Chapter

Enzymology and Molecular Biology of Carbonyl Metabolism 6

Volume 414 of the series Advances in Experimental Medicine and Biology pp 81-94

Class 1 and Class 3 Aldehyde Dehydrogenase Levels in the Human Tumor Cell Lines Currently Used by the National Cancer Institute to Screen for Potentially Useful Antitumor Agents

  • Lakshmaiah SreeramaAffiliated withDepartment of Pharmacology, University of Minnesota Medical School
  • , Norman E. SladekAffiliated withDepartment of Pharmacology, University of Minnesota Medical School

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Abstract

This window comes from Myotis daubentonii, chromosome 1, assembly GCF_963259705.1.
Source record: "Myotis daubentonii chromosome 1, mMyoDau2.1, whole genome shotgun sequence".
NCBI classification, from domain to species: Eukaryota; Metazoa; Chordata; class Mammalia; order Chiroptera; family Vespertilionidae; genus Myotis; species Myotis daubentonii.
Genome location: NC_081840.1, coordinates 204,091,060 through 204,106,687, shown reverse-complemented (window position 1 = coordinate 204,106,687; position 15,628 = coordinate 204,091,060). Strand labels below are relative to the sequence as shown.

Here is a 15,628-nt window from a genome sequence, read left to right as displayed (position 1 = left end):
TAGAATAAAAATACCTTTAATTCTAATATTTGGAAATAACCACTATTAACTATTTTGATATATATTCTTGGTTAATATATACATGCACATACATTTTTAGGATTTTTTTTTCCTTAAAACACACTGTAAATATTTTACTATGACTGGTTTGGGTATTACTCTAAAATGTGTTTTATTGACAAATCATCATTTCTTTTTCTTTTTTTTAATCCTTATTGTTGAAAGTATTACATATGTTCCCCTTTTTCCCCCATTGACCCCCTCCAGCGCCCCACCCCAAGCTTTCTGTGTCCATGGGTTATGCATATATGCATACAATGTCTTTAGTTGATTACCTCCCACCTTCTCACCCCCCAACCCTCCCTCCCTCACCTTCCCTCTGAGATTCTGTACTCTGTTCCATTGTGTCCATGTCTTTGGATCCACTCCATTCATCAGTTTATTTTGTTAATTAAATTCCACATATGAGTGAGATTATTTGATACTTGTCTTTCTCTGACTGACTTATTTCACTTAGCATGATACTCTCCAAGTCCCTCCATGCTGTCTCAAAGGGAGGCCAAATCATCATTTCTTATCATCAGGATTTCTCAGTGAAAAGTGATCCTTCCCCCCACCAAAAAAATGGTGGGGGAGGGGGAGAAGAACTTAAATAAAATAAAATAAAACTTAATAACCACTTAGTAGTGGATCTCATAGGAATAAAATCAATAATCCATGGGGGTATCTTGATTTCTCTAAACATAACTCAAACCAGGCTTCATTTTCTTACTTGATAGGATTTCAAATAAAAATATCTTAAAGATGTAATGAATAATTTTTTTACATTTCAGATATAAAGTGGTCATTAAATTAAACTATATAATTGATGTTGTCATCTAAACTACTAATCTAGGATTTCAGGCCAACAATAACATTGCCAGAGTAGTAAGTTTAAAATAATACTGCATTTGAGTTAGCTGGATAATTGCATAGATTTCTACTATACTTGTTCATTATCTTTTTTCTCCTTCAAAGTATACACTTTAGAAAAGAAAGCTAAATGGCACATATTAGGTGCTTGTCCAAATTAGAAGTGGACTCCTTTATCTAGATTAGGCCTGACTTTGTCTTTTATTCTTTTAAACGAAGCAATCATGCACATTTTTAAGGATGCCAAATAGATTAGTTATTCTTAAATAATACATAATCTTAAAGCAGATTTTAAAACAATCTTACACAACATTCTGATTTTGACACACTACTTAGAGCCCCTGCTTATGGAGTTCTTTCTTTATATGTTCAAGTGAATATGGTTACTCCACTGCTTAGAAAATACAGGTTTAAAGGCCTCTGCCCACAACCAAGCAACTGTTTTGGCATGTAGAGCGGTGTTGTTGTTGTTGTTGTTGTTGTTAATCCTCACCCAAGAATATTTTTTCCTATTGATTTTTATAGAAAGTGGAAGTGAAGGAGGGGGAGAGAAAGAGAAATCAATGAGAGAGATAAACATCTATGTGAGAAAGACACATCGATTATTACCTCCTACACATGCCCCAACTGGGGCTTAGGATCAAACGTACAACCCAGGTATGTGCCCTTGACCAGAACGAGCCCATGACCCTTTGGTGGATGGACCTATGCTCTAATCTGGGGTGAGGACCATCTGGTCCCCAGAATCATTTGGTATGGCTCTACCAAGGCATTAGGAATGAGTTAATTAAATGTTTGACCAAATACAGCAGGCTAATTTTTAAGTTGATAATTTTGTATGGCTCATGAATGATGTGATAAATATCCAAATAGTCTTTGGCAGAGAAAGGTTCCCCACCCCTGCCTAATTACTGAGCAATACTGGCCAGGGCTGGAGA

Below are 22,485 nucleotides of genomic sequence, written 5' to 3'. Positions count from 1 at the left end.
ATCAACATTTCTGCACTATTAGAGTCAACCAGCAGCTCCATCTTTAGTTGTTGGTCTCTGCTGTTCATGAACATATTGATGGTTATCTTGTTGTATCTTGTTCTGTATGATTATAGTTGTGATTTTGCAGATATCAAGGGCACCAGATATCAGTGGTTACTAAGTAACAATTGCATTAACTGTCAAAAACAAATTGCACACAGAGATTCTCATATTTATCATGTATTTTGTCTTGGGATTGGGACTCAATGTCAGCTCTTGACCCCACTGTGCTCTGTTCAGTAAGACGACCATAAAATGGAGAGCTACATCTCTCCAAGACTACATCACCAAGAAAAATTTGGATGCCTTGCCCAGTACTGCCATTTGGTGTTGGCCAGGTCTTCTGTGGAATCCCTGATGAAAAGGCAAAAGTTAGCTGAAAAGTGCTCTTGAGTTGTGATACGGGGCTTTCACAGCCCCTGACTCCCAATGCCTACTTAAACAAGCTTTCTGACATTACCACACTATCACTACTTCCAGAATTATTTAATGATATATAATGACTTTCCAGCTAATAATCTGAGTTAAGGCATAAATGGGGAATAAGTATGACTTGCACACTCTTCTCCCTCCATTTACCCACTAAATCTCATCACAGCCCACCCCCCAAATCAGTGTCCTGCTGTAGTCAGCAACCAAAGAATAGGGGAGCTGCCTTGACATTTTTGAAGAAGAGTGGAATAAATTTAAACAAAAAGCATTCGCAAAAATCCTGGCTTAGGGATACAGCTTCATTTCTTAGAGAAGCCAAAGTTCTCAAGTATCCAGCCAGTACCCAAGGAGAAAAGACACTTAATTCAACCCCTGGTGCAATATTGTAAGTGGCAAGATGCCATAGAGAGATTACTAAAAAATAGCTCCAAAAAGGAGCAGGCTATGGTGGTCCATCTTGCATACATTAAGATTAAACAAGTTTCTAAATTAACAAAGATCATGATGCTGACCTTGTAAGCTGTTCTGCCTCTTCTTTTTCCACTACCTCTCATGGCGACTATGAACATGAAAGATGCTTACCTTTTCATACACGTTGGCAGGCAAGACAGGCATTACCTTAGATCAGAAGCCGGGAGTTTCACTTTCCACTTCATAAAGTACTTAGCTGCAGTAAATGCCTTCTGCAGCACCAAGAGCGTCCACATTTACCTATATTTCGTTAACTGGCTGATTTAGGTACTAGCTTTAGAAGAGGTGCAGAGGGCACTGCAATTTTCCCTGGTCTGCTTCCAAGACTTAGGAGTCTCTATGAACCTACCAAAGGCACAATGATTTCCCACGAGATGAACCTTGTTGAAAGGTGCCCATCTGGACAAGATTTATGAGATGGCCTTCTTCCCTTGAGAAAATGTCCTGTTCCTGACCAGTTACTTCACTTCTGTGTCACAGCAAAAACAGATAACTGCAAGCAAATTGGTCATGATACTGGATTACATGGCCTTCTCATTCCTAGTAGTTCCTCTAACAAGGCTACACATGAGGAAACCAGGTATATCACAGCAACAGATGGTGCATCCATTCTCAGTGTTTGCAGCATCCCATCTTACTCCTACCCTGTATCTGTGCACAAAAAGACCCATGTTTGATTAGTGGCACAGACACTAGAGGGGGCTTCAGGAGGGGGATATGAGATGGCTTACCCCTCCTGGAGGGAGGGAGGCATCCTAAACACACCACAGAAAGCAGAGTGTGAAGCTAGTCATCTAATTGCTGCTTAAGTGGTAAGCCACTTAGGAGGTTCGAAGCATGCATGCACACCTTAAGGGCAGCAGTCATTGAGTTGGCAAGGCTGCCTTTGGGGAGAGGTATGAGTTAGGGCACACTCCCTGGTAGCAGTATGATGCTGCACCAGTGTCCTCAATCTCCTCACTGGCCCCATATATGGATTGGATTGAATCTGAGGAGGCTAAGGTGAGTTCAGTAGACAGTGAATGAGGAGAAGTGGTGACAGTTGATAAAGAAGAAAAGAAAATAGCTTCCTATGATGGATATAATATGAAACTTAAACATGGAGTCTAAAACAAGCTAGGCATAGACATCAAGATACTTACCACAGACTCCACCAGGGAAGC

With the ultimate goal of discovering new anticancer agents, the National Cancer Institute (NCI), through its Developmental Therapeutics Program, uses a semiautomatic procedure (Monks et al., 1991) to annually evaluate thousands of compounds for their ability to inhibit the growth of each of a panel of 60 human tumor cell lines (reviewed in Boyd and Pauli, 1995). The panel includes nine subpanels, each representing a specific tumor type, viz., leukemia, melanoma, and cancers of the brain, breast, colon, kidney, lung (non-small cell), ovary, and prostate, and each consisting of at least six tumor cell lines, except for the prostate cancer subpanel which consists of only two cell lines. The results of these tests, viz., GI50, TGI and LC50 values (the concentrations of an agent required to effect 50% growth inhibition, total growth inhibition and 50% cell-kill, respectively) have been, and are being, stored in an electronic database.